With high unemployment rates, the few that are lucky to find jobs often cling to these opportunities even if they do not necessarily interest them. Many end up resigning to fate and losing hope for a brighter future.
But that ‘not-so-good’ job may actually hold the key to great tidings, as was the case of Mr Cosmas Musyoki, the owner and chief executive of PowerPoint Systems East Africa Limited.
Mr Musyoki initially worked as a sales and marketing agent for electronic products in Nairobi. This job may not have been his ideal choice, but it exposed him to market gaps which propelled him to start the now thriving enterprise.
“As I did my job, I noticed that most companies just imported and sold electronic products to customers without giving warranties. So once the products stopped working, clients had one to turn to,” he says.
To address this challenge, Mr Musyoki started PowerPoint Systems in 2002 and decided to use a different business approach. Instead of just acquiring products blindly, the company began by first getting few samples and testing their effectiveness.
“Once we were confident that a product was good, we would then release it to the market and offer warranties as we already understood the entire working mechanism of the device,” he says.
This strategy proved successful and soon many people – mostly through recommendations from previous satisfied customers – increasingly began buying electronic products from the company.
Mr Musyoki states that PowerPoint Systems began as a part-time business for him, but its burgeoning growth finally gave him the assurance to resign from his previous work and rely solely on the business.
The company now registers a turnover of more than Sh70 million annually through its Clean Power devices and renewable energy (solar) products. It has excelled in the Top 100 Small and Medium Sized Enterprises survey thrice (in 2011, 2012 and last year).
Moreover, PowerPoint Systems continues to enjoy an impressive growth rate of about 20 per cent each year.
A major contributor to the company’s performance, says Mr Musyoki, is the high market appeal for its products which endeavour to fix challenges facing a large number of Kenyans.
For instance, their solar panels and associated products address needs of close to 80 per cent of Kenyans who are not connected to the national electricity grid.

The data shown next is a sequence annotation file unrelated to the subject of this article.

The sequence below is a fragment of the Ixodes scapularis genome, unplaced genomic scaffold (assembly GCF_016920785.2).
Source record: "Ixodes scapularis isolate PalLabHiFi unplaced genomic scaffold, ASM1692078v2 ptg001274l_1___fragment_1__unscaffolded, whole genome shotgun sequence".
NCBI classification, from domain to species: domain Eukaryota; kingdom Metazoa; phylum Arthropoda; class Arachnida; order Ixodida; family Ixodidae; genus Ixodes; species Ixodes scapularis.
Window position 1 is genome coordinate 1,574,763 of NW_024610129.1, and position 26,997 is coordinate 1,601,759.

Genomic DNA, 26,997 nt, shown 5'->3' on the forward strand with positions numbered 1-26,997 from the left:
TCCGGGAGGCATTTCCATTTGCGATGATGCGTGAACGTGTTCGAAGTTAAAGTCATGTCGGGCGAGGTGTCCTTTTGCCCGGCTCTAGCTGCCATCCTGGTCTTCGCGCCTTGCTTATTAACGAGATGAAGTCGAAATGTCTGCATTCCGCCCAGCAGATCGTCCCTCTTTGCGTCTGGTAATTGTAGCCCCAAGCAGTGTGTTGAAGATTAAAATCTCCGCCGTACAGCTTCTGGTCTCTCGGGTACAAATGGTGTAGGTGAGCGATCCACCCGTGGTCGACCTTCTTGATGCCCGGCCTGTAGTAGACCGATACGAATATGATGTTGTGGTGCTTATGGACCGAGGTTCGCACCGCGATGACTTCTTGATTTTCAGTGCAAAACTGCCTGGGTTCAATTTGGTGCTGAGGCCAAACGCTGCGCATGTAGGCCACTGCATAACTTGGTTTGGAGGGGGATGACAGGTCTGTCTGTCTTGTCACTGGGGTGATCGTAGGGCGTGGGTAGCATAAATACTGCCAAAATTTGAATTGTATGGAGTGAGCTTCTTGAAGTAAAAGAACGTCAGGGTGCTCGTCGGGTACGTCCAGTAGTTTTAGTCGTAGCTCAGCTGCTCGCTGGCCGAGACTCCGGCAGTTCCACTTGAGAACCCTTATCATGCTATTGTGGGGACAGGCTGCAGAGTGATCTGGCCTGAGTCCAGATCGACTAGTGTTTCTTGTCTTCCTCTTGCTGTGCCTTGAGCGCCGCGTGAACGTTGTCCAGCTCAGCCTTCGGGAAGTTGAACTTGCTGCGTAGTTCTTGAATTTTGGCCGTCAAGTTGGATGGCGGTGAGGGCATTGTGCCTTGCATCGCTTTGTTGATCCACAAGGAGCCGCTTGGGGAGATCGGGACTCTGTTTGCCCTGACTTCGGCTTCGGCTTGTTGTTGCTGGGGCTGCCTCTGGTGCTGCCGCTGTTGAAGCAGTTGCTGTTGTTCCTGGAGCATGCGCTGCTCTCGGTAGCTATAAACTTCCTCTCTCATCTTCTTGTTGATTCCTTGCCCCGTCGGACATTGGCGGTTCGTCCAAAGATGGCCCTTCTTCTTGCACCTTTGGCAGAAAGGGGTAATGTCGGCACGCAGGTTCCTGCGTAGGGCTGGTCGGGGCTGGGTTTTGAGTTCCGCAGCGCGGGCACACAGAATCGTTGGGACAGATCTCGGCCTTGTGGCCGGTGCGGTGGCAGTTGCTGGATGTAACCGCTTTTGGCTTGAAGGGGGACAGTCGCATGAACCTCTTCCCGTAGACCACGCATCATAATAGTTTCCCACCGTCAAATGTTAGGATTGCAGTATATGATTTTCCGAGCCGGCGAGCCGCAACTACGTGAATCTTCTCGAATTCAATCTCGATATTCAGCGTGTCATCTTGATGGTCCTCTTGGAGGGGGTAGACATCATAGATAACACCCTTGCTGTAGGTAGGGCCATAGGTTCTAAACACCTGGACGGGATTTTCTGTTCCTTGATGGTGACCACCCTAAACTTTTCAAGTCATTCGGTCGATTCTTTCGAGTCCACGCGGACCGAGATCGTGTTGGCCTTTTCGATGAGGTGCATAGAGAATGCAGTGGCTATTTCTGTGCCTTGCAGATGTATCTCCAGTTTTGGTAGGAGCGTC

Mr Musyoki says that families in these areas can greatly cut on fuel costs by replacing the kerosene lamps with solar lanterns. The latter produces 10 times the light of the former and does not release toxic fumes like carbon dioxide, a major health hazard and cause of global warming.
Since the lanterns can also charge phones, people in remote areas do not have to walk for long distances in search of charging services. Even for those with electricity in their homes, he says, products such as solar heating systems offer an alternative free energy source for warming water.
Musyoki says that Clean Power products sold by the company – such as surge protectors and voltage regulators - aim at protecting electronic devices from “dirty” electricity (comprising of spikes and surges) which according to research, causes about 95 per cent of electronic device failures.
He warns that certain sensitive electronic equipment, such as those used in health facilities, may give wrong medical results and even cause death if exposed to fluctuations in electricity voltages (spikes).
Similarly, continuous interruptions in power supply (surges) can destroy household electronics like television sets and refrigerators which are costly to replace.
PowerPoint Systems has more than 200 dealers who market and sell its products all over the Kenya and in Uganda where the company has also established an office.
Building on their vast experience and expertise on renewable energy, Mr Musyoki states that the company has since expanded its services range and now offers consultancy and installations for organisations interested in going green through the use of solar energy.
The company is currently implementing such projects in Eritrea, Ethiopia, Sudan and the Democratic Republic of Congo.
To further expand its market reach, PowerPoint Systems in April 2013 launched an online shop that allows millions of Internet users to shop, buy and pay for the company products online.
“Wherever you are, we will deliver the products to you,” says the entrepreneur.
He attributes the company’s success to staff dedication and good customer treatment. “For us, a customer complaining is our worst nightmare,” he says. “We always seek to avoid this even if it means incurring losses at times”
He adds: “It is mainly through word of mouth that our company has grown. So we value the customer more than any other mode of advertising.”
Mr Musyoki says that those interested in entrepreneurship should embrace patience since it takes time for an enterprise to grow. “If you are looking for quick money, you will not find it in business,” he warns.